Because we are in the early innings of building new energy infrastructure it’s important to look at how things are going to scale up to meet our energy hungry needs.  We know hydrogen refueling works with 100% renewable energy for refueling but we have no examples of how battery electric fast charging can do the same.  How can we calculate the cost of all the 100% renewable fast charging locations without knowing the cost of one?  At its core, this is the whole concept of scaling energy: make something once & repeat ad infinitum.  It’s like aiming for the moon from the earth, if your calculation is wrong as you set out on your trip, by the time you’ve travelled all the way to the moon you’ll have missed by several miles.

Car & Driver reports their long term Tesla Model 3 only charged two minutes faster at a 250kW charger in Michigan City, Indiana than it would at a regular 150kW charger.  It also says 250kW chargers are rare & majority are 150kW so let’s use a 150 kW rate Supercharger to keep our comparisons realistic.  Only the Model 3 & Model Y can charge at the 250kW rate while the Model S & X are limited at 150kW.  Whether charging from the 250kW or 150kW Supercharger, the average kW rate was under 75kW.  Car & Driver Source. 

Let’s go through some quick number comparisons using time, kilowatt hours, and kilograms of hydrogen to try to draw some comparisons mathematically.   First off, let’s note that there are 33.33 kWh of energy in 1 kilogram of hydrogen.  Several new hydrogen refueling stations in California slated to open later this year will have a  capacity of 1,200 kg of hydrogen.  1,200 x 33.33 = about 40 megawatt hours.  A regular hydrogen passenger vehicle will hold about 5 kg of hydrogen.  Therefore, the station’s nameplate capacity will fill about 240 cars.  The 1,200 kg capacity hydrogen station can be refilled and just keep on refueling cars, so it’s really not limited to 240 cars.  The larger capacity just makes refueling the station itself less cumbersome.  Let’s look at our hydrogen station differently.  Let’s say it has dual dispensers & the station was open during the travel hours of 6AM to 12AM or 18 hours per day.  If there are dual dispensers & 2 cars can refuel every 4 minutes, then about 30 cars can be filled each hour.  If there are 18 hours of operation in a travel day, the hydrogen station could theoretically fill 540 cars per day.  540 cars @ 5kg each is 90 megawatt hours of 100% renewable energy!!!  In a day!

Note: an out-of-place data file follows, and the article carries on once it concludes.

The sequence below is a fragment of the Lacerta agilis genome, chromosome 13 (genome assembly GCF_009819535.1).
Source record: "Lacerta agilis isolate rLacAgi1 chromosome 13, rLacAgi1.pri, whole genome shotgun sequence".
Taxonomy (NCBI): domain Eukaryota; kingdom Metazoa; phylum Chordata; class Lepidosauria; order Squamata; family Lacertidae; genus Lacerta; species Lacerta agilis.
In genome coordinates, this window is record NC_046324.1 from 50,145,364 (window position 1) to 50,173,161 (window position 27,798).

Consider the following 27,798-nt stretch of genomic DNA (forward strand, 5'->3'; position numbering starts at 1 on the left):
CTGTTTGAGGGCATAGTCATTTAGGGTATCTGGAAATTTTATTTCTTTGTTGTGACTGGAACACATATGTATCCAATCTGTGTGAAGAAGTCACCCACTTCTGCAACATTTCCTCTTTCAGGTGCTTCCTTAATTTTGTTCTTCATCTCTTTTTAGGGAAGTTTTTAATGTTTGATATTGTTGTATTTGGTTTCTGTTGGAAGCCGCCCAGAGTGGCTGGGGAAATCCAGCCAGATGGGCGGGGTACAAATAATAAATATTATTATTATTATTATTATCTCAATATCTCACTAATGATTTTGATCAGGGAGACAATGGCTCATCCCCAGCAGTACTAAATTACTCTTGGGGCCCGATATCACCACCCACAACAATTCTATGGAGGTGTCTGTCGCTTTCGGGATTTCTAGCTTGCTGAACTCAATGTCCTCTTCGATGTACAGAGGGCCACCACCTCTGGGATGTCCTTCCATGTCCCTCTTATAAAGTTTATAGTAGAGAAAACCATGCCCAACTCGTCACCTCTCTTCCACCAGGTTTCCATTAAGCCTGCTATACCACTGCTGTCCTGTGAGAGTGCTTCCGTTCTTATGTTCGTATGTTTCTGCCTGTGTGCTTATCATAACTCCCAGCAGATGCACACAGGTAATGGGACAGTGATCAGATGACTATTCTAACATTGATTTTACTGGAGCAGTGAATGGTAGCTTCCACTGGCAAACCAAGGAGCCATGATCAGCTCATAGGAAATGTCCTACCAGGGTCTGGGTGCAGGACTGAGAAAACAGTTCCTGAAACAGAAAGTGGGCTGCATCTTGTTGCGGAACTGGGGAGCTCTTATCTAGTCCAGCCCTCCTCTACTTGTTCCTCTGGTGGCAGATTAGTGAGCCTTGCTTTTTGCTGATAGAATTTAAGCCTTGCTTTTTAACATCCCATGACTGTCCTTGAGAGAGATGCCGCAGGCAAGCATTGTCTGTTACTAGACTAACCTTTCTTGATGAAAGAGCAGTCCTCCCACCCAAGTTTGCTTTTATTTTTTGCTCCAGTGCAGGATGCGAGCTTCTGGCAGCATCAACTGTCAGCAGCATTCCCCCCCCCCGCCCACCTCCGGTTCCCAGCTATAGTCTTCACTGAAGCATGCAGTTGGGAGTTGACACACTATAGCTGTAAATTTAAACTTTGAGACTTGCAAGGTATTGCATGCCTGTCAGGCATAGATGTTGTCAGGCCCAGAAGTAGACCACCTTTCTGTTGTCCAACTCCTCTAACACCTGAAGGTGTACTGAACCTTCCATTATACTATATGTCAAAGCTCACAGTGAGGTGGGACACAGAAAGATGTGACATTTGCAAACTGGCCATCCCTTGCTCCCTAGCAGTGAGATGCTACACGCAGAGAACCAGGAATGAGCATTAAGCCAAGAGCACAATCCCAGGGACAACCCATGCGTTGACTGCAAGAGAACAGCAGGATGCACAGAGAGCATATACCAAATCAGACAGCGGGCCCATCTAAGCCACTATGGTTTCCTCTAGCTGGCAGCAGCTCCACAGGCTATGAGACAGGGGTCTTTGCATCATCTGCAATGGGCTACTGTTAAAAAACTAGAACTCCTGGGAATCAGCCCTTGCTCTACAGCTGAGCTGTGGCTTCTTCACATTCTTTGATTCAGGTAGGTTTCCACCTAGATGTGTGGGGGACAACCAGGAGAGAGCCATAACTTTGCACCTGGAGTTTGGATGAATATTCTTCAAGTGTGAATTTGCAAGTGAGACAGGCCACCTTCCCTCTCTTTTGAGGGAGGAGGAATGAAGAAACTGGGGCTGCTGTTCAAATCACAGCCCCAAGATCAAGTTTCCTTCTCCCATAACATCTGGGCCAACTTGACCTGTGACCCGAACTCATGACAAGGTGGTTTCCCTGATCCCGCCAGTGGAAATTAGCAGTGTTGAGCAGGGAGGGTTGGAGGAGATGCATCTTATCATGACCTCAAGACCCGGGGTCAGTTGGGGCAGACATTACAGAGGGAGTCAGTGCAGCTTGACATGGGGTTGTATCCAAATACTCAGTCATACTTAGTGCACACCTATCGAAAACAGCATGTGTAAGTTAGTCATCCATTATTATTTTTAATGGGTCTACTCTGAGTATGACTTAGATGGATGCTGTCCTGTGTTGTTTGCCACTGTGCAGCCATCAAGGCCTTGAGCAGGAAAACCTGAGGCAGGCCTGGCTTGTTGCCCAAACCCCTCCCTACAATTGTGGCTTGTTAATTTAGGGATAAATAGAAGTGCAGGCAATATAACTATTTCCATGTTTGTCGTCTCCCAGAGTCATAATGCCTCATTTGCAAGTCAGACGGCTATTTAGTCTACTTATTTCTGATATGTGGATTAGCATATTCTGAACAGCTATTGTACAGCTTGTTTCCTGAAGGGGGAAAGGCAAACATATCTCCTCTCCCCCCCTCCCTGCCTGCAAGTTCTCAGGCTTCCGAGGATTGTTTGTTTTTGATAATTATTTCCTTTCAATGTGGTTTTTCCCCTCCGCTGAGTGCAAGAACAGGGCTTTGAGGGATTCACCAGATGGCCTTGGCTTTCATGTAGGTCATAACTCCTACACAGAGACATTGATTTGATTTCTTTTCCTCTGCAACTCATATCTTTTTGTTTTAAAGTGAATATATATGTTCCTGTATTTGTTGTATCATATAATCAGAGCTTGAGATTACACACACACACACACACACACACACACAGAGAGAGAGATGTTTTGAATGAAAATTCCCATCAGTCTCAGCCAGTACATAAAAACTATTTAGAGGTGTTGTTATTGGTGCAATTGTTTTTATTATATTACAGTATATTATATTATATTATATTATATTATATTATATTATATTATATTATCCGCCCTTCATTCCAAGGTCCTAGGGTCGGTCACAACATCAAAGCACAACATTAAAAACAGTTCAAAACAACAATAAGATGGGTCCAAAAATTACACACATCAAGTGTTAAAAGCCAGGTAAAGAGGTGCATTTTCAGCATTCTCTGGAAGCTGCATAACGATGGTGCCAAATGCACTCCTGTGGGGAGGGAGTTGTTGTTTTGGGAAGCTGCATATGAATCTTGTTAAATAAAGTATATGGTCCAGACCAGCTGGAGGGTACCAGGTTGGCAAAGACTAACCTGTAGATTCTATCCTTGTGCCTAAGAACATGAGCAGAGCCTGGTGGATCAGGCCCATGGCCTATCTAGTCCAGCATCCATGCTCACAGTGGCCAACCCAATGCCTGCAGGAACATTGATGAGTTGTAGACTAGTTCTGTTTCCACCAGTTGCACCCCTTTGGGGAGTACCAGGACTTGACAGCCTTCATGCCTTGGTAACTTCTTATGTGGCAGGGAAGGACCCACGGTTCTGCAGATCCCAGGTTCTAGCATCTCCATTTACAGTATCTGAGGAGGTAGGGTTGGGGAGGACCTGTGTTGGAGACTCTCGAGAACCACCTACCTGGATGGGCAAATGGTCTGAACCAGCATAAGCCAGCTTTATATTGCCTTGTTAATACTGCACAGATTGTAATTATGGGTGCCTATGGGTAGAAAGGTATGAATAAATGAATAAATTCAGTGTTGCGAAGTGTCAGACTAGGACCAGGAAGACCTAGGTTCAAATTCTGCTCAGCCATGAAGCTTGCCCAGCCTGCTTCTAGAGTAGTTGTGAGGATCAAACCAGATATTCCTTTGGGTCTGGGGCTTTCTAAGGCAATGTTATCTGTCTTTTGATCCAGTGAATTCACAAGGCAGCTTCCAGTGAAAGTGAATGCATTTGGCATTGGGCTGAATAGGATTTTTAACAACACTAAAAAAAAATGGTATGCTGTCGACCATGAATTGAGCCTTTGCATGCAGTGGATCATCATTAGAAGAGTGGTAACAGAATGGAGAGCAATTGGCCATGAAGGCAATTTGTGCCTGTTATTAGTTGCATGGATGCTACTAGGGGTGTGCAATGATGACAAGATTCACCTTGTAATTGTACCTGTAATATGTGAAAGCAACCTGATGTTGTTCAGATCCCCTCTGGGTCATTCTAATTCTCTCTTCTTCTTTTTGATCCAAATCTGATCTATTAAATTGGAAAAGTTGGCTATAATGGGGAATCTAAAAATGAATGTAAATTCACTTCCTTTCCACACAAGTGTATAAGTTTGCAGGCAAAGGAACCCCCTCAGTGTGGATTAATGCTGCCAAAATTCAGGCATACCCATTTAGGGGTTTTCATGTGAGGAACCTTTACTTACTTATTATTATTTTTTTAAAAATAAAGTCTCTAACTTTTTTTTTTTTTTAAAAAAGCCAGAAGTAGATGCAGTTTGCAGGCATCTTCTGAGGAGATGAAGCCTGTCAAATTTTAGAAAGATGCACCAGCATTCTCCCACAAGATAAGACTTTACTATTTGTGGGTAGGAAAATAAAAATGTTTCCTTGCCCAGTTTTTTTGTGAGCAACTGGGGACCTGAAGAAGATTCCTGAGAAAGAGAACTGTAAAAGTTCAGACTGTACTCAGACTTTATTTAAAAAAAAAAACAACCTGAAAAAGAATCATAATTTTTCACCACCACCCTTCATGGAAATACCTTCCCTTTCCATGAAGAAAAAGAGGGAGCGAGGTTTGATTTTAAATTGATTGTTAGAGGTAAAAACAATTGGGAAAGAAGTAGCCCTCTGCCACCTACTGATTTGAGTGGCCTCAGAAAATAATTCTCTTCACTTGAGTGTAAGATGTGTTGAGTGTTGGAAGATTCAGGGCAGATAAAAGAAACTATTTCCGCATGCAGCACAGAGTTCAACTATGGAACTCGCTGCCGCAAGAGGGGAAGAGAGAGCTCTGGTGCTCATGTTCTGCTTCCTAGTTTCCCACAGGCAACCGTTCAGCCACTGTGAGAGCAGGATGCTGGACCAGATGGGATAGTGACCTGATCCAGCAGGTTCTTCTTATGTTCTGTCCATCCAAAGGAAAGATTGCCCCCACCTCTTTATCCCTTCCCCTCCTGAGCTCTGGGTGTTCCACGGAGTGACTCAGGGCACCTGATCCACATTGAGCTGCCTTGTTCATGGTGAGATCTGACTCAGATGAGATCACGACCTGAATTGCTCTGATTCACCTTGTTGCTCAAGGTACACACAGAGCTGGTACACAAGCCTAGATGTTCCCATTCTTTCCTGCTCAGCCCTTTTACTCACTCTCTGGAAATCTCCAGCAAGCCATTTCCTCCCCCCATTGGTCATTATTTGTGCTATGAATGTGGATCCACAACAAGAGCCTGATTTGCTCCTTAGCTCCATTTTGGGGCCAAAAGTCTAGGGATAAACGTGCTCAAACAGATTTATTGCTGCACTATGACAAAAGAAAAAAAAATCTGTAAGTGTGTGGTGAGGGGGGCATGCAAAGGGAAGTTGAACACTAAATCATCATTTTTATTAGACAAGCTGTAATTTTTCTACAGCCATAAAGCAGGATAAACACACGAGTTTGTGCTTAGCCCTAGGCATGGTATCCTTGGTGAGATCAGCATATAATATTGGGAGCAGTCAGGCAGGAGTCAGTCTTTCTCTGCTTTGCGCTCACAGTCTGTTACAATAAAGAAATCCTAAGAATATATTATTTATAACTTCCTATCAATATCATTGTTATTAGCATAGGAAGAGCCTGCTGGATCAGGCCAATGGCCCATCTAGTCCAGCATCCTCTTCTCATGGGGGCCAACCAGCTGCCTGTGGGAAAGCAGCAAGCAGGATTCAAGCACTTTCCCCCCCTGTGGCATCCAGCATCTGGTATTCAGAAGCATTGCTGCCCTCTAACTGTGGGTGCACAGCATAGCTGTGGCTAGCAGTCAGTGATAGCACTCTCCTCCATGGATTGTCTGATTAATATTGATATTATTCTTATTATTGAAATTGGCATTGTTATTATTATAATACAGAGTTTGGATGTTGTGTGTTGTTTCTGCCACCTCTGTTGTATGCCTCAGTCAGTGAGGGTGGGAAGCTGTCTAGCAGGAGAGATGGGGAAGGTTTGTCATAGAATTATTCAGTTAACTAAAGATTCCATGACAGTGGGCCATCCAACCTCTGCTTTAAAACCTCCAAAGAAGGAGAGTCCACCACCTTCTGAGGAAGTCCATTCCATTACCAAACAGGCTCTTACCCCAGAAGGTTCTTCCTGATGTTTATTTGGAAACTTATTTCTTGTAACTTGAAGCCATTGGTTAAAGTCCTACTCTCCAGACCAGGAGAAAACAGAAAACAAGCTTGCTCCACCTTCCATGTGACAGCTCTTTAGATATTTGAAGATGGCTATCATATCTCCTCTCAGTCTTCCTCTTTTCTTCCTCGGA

Now let’s contrast to the Tesla Supercharger.  According to Car & Driver who is chronicling their long term ownership of their Tesla Model 3, they’re stating that recharging at a 150kW Supercharger delivers an average charge rate of just under 75kW.  Car & Driver said it was roughly the same kW average charge rate whether they used one of the more rare 250kW Superchargers like the one in Michigan City, Indiana or a regular 150kW Supercharger.  Superchargers are known to reduce the flow rate of electricity to each vehicle if more than one vehicle is charging simultaneously in rural areas, this is what is says on Tesla’s own website.  Charge rates drop as you add on more cars in rural areas because they just don’t have the kW capacity to charge multiple cars at high kW charge rates.  But even if we pretend charging rate is not diminished, the math is really staggeringly bad when comparing Supercharging speed to hydrogen refueling.  It gets even worse when you consider the footprint required for charging -vs- hydrogen refueling to keep throughput parity.